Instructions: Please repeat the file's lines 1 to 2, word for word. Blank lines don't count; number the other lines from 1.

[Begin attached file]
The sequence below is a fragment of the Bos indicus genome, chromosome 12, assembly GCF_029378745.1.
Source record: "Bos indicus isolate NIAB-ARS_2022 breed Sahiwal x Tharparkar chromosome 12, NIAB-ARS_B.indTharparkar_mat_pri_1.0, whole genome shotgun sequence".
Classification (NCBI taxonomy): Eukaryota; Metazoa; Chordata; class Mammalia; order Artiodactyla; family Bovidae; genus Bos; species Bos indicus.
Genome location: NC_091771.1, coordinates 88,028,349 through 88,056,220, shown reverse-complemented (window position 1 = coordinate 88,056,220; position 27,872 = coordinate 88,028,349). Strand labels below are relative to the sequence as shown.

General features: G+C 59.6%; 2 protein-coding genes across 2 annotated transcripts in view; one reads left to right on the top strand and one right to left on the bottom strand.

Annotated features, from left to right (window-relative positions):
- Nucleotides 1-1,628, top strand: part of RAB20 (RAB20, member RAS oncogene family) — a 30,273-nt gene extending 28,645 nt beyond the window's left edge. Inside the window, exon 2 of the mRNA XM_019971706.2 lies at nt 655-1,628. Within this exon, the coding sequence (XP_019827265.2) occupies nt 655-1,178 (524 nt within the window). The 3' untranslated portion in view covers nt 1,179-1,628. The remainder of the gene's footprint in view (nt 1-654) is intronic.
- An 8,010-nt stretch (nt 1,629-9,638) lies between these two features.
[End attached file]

The sequence below is a fragment of the Bos indicus genome, chromosome 12, assembly GCF_029378745.1.
Source record: "Bos indicus isolate NIAB-ARS_2022 breed Sahiwal x Tharparkar chromosome 12, NIAB-ARS_B.indTharparkar_mat_pri_1.0, whole genome shotgun sequence".